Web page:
|You may have seen my previous post not to far below with our new built-in bookcases. We are now ready for paint. This will be a first for us. I do trust the guys at sherwin williams but I trust all of you more! What kind of paint should I use? We plan to fill the holes with the wood puddy and give it a good sanding prior but other than that, I'm quite lost on exactly how we should proceed. I don't want them to be sticky for obvious reasons and I figured that is one potential pitfall. Any advice you can give would be greatly appreciated. Thanks!|
|Darn, maybe someone can name the paint I used on our built-in's and kitchen...It's from SW, and I think it has "Dover" in the name. |
What do you not want to be sticky? The wood putty or shelves? lol.
I'm not familiar with wood putty, but make sure the shelves are sanded baby bottom smoothe! Nothing worse than dusting a shelf that wasn't quite sanded properly.
Use semi-gloss, and let the paint cure longer than recommended.
|Thanks Oakley. LOL, I don't want the shelves to be sticky. My mom painted a couple pieces of furniture and for whatever reason the finish was sticky. Not sure what she did wrong but I want to make sure I don't replicate that mistake! How long did yours cure for? Do you like the semi'gloss finish?|
|There is a color called Dover White, is that what you are thinking of oakley? I think the ProClassic Alkyd Enamel series might be a good choice for bookshelves. To my understanding, stickiness comes from not waiting the prescribed time between coats. It will take lots of patience, but also, do not load your shelves up for a few days. It takes awhile for paint to cure -after it's dry. But if you put stuff on them before they cure, you will get little indents and other marks.|
|If it isn't cured and you put books and such on the shelves, they will stick and ruin the books. |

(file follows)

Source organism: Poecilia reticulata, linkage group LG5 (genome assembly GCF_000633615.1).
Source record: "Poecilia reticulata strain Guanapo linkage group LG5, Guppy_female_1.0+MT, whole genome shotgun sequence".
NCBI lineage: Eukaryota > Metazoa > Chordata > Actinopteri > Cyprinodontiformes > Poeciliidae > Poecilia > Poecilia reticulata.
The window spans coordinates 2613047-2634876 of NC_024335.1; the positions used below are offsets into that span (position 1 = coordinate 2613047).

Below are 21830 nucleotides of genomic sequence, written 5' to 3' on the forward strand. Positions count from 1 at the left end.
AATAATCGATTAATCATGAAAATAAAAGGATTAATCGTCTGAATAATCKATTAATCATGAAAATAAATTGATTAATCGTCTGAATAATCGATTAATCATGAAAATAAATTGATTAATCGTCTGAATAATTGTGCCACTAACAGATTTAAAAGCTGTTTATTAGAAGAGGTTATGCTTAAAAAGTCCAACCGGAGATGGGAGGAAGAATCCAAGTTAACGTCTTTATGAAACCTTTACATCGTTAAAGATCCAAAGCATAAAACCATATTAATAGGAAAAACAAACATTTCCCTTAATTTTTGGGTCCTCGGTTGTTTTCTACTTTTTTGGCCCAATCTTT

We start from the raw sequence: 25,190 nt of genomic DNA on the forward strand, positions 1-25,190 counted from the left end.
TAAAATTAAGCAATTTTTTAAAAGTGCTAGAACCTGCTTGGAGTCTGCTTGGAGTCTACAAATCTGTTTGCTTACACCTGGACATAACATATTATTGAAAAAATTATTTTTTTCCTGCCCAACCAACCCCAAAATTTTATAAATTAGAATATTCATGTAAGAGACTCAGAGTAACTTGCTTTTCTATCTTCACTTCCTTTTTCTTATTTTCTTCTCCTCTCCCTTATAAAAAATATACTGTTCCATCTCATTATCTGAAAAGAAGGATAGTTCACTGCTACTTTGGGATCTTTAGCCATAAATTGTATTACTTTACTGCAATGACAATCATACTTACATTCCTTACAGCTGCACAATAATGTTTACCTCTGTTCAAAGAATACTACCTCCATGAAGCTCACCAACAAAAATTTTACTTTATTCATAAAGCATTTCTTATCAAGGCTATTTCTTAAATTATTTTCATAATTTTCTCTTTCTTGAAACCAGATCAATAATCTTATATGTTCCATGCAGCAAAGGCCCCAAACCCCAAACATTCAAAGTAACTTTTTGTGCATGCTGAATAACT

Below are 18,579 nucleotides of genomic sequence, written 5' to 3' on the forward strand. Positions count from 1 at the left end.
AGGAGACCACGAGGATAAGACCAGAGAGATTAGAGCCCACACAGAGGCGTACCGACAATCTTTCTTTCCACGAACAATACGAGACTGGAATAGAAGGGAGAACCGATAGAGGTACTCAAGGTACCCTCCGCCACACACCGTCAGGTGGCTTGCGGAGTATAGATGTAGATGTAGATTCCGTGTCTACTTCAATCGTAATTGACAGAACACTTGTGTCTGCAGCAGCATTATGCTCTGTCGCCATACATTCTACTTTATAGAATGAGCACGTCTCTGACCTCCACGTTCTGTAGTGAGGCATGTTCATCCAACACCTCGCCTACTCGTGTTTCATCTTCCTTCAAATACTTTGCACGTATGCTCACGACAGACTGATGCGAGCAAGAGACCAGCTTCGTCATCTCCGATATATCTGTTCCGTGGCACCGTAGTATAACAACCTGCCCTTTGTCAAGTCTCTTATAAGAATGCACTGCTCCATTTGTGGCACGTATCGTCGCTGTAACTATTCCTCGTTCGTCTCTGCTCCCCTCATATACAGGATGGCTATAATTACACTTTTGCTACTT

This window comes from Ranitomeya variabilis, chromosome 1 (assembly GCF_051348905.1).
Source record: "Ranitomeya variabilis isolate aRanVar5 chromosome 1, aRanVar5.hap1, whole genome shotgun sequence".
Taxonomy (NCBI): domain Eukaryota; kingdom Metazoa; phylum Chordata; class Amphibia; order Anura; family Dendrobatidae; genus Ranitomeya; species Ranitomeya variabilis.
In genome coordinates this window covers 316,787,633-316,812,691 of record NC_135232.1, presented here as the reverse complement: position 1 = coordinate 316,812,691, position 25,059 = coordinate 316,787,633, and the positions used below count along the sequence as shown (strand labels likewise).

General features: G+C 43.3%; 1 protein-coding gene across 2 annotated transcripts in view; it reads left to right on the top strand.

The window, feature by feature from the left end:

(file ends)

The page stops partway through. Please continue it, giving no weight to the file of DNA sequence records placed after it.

An oil based paint will give you a more durable finish as will a semigloss. Make sure you sand well. Then clean off all the dust. Some will use a tack cloth, but I can't stand the feel of them. So I use paper towels and denatured alcohol which cuts any grease as well.
Prime first....and expect that coat to really soak into the wood. Then wait, as suggested, even longer than recommended. You want that good and dry.
Then paint your color coat...wait again longer than recommended....and then you may need a 2nd coat.
Plan on this taking awhile as you have a LOT of shelves to do.
If the shelves are removable, you want to take them out and do them outside of the unit...paint the unit separately. And try not to get paint on the inside edges of the shelves as it may add too much thickness and make them harder to slide into place.
In fact you have so many shelves to do, you may want to investigate a paint sprayer...it will go much faster.
May the force be with you!
|Sticky can sometimes be from not letting the paint cure long enough. I bought some paint for BM that cures to a very hard durable finish, but it does it in about a week, and before that it's tacky and you can put finger prints in it. It also says to wait 12-24 hours between coats. |
I also have used the Low VOC Acrylic from SW. That is some neat stuff, no smell and cleans up really well. Also needs a bit more time to fully cure. I used in on the trim, doors and wainscoting in the entry way that gets a lot of abuse. Very happy with the durability. I think this was the easiest to use paint I've ever come across. Was painting a dark brown using a brush (over a mustard yellow) and it covered wonderfully and self leveled nicely. I was told it is used a lot in high traffic commercial applications.
Their pre-catalized Epoxy paint also dries to a very durable finish. I use it on the ceiling where I need to scrub (from having wood heat). Nothing sticks to it once cured, including more paint. Directions say if you wait more than 72 hours, you have to sand before applying a second coat. Both of those aren't cheap paint though, think they retail for near $100 a gallon.
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